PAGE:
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The Polymorph spell states (in part):

The target’s game statistics, including mental ability scores, are replaced by the statistics of the chosen beast. It retains its alignment and personality.

The creature is limited in actions it can perform by the nature of its new form, and it can’t speak, cast spells, or take any other action that requires hands, or speech.

So, can a polymorphed Paladin use their Divine Smite class feature? It expends a spell slot, but it is not a spell, and as far as we can tell does not require hands or speech.

We know (based on the 10th level Transmutation Wizard feature) that a wizard is supposed to be able to polymorph herself, and we can assume that she is also supposed to be able to maintain concentration needed to stay in the new form (otherwise it would be a pretty useless ability). This is (as far as I can tell) not something any of the beasts eligible as polymorph targets can normally do. So it is clear that the polymorphed creature maintains some abilities from her old form. The question is which ones.

The Druid's Wild Shape ability explicitly says you can use class features, while Polymorph does not, suggesting that you can't use class features while polymorphed. However, Wild Shape also explicitly says that you can continue to concentrate on a spell (see below, emphasis mine), and Polymorph does not, yet we believe that a polymorphed creature can continue to concentrate on the polymorph spell. So the fact that Wild Shape explicitly allows something and Polymorph is not explicit about it does not necessarily mean that the polymorphed creature cannot do those things.

From Wild Shape rules:

You can't cast spells, and your ability to speak or take any action that requires hands is limited to the capabilities of your beast form. Transforming doesn't break your concentration on a spell you've already cast, however, or prevent you from taking actions that are part of a spell, such as call lightning, that you've already cast.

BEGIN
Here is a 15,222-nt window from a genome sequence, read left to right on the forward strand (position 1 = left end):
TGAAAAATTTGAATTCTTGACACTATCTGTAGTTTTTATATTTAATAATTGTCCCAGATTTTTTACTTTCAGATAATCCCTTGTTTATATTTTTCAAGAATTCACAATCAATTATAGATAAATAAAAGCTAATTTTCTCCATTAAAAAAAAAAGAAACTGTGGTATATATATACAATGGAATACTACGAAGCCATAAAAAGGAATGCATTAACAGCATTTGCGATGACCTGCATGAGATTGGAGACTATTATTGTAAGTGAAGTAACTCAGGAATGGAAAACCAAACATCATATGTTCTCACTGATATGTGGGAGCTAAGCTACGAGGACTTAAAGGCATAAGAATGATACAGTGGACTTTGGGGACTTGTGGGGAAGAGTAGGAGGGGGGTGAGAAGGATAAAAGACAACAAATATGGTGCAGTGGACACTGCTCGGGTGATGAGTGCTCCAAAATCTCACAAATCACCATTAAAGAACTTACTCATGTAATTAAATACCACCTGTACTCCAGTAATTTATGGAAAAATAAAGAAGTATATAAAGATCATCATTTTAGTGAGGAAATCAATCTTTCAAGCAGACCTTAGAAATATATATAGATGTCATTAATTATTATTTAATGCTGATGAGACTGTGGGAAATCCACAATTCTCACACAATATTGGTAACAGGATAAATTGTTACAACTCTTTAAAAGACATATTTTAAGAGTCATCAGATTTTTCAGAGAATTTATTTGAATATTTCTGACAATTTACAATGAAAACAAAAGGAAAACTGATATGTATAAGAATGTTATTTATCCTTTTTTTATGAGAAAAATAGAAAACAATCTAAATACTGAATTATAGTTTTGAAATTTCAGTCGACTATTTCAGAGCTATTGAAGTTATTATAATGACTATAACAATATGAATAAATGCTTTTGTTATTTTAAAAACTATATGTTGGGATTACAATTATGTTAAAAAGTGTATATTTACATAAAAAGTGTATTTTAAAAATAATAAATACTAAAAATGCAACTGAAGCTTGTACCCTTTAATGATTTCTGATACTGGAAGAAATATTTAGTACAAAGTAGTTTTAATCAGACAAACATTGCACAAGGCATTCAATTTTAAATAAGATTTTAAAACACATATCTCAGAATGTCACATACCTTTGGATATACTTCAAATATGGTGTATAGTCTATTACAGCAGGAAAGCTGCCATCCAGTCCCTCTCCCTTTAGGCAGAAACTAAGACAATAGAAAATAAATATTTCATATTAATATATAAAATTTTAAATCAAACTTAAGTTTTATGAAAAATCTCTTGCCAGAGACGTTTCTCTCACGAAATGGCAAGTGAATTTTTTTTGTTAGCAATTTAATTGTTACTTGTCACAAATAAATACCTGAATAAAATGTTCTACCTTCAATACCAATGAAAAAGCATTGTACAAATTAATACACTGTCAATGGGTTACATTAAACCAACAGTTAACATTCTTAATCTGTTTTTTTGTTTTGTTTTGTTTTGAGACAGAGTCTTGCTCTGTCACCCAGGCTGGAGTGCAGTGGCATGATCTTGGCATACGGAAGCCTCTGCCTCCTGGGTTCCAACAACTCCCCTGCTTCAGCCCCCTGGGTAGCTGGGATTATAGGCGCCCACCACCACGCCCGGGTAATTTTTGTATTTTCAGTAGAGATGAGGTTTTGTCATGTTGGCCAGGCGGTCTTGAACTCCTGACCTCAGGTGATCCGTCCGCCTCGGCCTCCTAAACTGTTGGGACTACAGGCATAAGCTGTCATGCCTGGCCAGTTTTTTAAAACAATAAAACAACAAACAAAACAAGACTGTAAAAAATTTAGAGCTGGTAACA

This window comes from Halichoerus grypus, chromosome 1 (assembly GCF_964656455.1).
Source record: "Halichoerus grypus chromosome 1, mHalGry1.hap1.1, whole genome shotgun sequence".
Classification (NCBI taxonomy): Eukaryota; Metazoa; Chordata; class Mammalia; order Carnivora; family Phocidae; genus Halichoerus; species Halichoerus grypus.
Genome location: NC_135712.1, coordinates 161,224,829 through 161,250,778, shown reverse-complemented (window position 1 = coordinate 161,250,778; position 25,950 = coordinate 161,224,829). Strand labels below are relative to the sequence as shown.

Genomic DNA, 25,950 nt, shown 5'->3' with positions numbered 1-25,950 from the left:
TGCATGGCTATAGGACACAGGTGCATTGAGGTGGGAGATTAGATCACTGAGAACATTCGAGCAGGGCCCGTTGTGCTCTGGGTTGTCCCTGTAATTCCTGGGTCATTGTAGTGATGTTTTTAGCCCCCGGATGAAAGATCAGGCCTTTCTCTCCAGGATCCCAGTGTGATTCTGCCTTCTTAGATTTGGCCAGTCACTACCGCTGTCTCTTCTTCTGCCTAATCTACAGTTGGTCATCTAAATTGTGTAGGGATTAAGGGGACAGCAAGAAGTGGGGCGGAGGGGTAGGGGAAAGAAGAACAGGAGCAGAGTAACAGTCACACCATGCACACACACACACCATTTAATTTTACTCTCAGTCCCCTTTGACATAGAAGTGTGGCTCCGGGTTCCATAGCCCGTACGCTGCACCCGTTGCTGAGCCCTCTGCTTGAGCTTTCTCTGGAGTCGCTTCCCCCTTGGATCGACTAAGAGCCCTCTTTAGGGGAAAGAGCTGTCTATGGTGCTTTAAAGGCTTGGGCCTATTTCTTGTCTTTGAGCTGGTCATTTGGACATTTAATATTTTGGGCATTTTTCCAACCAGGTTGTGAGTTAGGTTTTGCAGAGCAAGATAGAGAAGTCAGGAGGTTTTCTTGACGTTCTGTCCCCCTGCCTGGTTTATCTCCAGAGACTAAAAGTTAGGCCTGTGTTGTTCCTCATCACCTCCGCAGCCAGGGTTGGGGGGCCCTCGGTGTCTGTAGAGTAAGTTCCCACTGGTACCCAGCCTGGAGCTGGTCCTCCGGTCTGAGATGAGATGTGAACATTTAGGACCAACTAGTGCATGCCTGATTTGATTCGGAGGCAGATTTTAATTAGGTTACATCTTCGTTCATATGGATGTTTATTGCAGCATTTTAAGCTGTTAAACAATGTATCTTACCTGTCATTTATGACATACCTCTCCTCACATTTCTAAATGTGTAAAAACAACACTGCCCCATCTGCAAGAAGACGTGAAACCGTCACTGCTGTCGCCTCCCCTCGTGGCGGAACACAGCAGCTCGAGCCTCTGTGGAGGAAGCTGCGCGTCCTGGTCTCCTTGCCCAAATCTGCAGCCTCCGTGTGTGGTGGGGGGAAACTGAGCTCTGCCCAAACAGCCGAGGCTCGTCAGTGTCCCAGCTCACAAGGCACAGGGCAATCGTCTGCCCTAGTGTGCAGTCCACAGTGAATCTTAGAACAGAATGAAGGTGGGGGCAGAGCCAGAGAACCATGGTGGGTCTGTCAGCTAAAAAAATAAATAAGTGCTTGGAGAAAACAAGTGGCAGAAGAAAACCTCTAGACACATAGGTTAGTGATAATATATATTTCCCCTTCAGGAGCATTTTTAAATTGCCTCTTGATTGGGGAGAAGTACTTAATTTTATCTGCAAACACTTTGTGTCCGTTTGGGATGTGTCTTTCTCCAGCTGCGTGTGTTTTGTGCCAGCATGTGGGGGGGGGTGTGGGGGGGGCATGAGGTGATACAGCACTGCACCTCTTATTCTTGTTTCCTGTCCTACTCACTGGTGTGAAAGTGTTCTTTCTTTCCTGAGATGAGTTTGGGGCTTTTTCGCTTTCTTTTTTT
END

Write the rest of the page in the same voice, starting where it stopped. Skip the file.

So, since Polymorph is silent on the question of whether or not class abilities can be used, and states only that the polymorphed creature cannot perform actions that require hands or speech, how can we best determine whether (RAI) polymorphed creatures maintain any of their old abilities beyond spell concentration?

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No, the polymorphed creature can only use actions that a normal creature with the new form would be able to do. It comes directly from the definition of “game statistics”. The Statistics section of the The Monsters Manual starts with:

A monster's statistics, sometimes referred to as its stat block, provide the essential information that you need to run the monster.

The subsections include not only static numbers “Ability Scores” and “Speed” but also “Actions” meaning that RAW actions are also stats (and I cannot name a reason why it wouldn't be RAI as well). Under “Actions” it is written:

When a monster takes its action, it can choose from the options in the Actions section of its stat block or use one of the actions available to all creatures, such as the Dash or Hide action, as described in the Player's Handbook.

Thus the polymorphed character's actions are limited to those the creature would be able to do were it a normal creature.

As for the possible inconsistency with the concentration ("A Wizard can polymorph self, therefore polymorph doesn't break concentration. If concentration is a class feature and it survives polymorph, all other class features can be used too.") there are two choices here:

  1. Concentration is not something everyone has automatically. E.g. if a creature would not be normally able to cast spells it cannot concentrate on them either. In this case there is no consistent RAW answer: "statistics" cover all the aspects of creature -> if the creature cannot concentrate, polymorph breaks concentration -> polymorph cannot be used at self, even though PHB clearly states that it was intended to be used this way. Also sage advice says that concentration is not broken by polymorph, so this is definitely not a path to go with.

  2. Concentration is something everyone can do and/or let's use common sense. The point of the offensive use of Polymorph is to render a creature useless in battle, i.e. if a creature is turned into a sheep it is as harmless as one. If the class features were preserved we would have sheep going into rage (barbarian), teleporting (shadow monk) or... turning into dinosaurs (unless druids are considered to be shapechangers and thus are automatically saved) which is bizarre. Therefore, all the class/race features are gone. As for the possible inconsistency with concentration, it comes from a simple fact that designers cannot see all the connections between all the bits of the rules and sometimes we can only rely on how we think things are supposed to work.